Besides looking at just the biggest stories of the year, one advantage of PEJ's The Year in the News is that it can also categorize all the stories studied during the year by topic to measure the broader agenda-setting influence of the media. What topics got covered and what did not? This probes deeper patterns in news beyond what the biggest breaking news events tended to be.
The jump in coverage of overseas events not directly involving the U.S. (from 11% to 18%) was the biggest change in the year. There was a much smaller increase in attention to international stories that involved the U.S.-10% in 2011 compared with 9% in 2010.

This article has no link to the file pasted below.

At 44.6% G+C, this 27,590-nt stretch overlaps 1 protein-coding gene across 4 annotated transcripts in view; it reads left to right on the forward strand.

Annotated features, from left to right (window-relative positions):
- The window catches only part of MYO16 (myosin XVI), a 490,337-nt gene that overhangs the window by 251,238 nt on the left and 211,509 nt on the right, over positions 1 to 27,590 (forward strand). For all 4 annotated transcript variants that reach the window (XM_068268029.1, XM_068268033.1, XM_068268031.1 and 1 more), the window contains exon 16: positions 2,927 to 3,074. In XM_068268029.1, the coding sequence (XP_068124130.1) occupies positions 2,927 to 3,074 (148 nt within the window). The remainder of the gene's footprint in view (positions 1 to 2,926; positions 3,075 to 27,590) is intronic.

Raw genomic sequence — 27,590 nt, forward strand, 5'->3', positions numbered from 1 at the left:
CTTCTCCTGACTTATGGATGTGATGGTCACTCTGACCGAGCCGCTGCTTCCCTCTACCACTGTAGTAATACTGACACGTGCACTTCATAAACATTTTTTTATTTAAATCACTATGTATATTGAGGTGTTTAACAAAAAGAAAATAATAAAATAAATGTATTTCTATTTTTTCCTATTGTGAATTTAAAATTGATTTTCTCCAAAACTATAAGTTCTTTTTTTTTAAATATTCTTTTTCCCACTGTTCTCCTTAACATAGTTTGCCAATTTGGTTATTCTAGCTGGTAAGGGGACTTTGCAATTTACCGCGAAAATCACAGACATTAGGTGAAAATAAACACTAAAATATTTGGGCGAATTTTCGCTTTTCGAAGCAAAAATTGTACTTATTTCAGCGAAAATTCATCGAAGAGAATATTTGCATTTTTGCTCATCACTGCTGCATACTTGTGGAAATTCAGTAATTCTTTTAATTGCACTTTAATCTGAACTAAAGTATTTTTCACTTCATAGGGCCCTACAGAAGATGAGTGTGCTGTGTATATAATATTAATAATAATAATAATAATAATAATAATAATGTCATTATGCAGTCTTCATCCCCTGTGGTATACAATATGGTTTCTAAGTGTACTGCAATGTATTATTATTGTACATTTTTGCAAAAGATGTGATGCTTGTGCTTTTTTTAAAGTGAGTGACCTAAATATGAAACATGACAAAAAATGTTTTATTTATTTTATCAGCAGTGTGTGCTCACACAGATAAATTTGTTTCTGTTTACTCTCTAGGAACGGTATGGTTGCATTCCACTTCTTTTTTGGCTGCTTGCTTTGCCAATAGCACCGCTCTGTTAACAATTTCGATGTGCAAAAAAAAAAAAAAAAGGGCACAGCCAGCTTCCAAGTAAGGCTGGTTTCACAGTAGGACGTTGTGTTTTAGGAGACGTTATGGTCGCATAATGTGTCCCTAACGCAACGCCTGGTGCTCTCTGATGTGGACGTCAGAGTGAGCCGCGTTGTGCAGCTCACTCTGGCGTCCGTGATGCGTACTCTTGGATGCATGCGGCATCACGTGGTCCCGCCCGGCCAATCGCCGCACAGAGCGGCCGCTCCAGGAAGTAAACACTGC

The No. 2 topic category of the year was government itself (other than politics and elections). The workings of government received almost a third more attention than a year earlier (13% vs. 10%). Another topic that received more attention in 2011 was crime, with coverage up 50% (6% from 4%).
Several topics that had received significant coverage in recent years fell in 2011. Coverage of health and medicine, for instance, fell by half (to 3% down from 6% in 2010). Coverage of the environment, the No. 15 topic a year ago, fell (to 1% from 2%), to 17th. Coverage of the military also fell (to 1% from 2%) and from 16th to 19th.
The reason that a running news story, such as the faltering economy and the debates over what to do about it, can be the No. 1 story of the year, but not the No. 1 topic is because topic is broader. Many different foreign events can make up the topic of foreign news. Coverage of government, similarly, can encompass a wide range of news events as well, surpassing coverage of the state of the economy when tallied together.